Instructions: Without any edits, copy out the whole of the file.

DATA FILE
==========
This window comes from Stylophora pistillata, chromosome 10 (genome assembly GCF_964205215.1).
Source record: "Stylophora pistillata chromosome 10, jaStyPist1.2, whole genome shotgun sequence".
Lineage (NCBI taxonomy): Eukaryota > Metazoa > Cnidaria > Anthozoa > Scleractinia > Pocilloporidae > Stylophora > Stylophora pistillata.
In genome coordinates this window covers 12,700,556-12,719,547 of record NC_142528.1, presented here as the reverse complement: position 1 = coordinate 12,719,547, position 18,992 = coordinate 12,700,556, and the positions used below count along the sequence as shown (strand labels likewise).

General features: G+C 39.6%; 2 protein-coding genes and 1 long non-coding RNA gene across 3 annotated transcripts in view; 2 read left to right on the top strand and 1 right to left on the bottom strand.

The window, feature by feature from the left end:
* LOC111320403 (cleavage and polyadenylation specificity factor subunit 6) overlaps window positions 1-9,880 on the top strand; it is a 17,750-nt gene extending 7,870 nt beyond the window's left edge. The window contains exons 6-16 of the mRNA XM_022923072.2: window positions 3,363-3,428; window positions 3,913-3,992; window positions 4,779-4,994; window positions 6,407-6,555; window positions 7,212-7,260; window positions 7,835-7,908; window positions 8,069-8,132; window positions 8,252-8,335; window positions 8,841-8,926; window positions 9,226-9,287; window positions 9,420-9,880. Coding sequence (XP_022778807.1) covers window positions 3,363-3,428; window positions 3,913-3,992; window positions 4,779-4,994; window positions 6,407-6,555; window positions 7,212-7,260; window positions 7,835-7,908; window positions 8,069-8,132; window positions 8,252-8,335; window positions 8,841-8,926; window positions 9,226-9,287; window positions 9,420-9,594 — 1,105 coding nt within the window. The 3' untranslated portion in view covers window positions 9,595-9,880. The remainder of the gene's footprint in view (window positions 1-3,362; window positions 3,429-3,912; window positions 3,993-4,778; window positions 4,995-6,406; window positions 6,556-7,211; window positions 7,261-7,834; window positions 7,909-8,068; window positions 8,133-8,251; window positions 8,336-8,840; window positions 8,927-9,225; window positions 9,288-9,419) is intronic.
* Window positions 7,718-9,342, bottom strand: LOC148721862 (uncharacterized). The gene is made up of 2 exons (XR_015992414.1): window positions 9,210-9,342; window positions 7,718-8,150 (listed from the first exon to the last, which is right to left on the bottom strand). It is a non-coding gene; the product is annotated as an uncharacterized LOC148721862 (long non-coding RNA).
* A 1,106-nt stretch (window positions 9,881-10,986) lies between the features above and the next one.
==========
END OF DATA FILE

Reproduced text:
This window comes from Stylophora pistillata, chromosome 10 (genome assembly GCF_964205215.1).
Source record: "Stylophora pistillata chromosome 10, jaStyPist1.2, whole genome shotgun sequence".
Lineage (NCBI taxonomy): Eukaryota > Metazoa > Cnidaria > Anthozoa > Scleractinia > Pocilloporidae > Stylophora > Stylophora pistillata.
In genome coordinates this window covers 12,700,556-12,719,547 of record NC_142528.1, presented here as the reverse complement: position 1 = coordinate 12,719,547, position 18,992 = coordinate 12,700,556, and the positions used below count along the sequence as shown (strand labels likewise).

General features: G+C 39.6%; 2 protein-coding genes and 1 long non-coding RNA gene across 3 annotated transcripts in view; 2 read left to right on the top strand and 1 right to left on the bottom strand.

The window, feature by feature from the left end:
* LOC111320403 (cleavage and polyadenylation specificity factor subunit 6) overlaps window positions 1-9,880 on the top strand; it is a 17,750-nt gene extending 7,870 nt beyond the window's left edge. The window contains exons 6-16 of the mRNA XM_022923072.2: window positions 3,363-3,428; window positions 3,913-3,992; window positions 4,779-4,994; window positions 6,407-6,555; window positions 7,212-7,260; window positions 7,835-7,908; window positions 8,069-8,132; window positions 8,252-8,335; window positions 8,841-8,926; window positions 9,226-9,287; window positions 9,420-9,880. Coding sequence (XP_022778807.1) covers window positions 3,363-3,428; window positions 3,913-3,992; window positions 4,779-4,994; window positions 6,407-6,555; window positions 7,212-7,260; window positions 7,835-7,908; window positions 8,069-8,132; window positions 8,252-8,335; window positions 8,841-8,926; window positions 9,226-9,287; window positions 9,420-9,594 — 1,105 coding nt within the window. The 3' untranslated portion in view covers window positions 9,595-9,880. The remainder of the gene's footprint in view (window positions 1-3,362; window positions 3,429-3,912; window positions 3,993-4,778; window positions 4,995-6,406; window positions 6,556-7,211; window positions 7,261-7,834; window positions 7,909-8,068; window positions 8,133-8,251; window positions 8,336-8,840; window positions 8,927-9,225; window positions 9,288-9,419) is intronic.
* Window positions 7,718-9,342, bottom strand: LOC148721862 (uncharacterized). The gene is made up of 2 exons (XR_015992414.1): window positions 9,210-9,342; window positions 7,718-8,150 (listed from the first exon to the last, which is right to left on the bottom strand). It is a non-coding gene; the product is annotated as an uncharacterized LOC148721862 (long non-coding RNA).
* A 1,106-nt stretch (window positions 9,881-10,986) lies between the features above and the next one.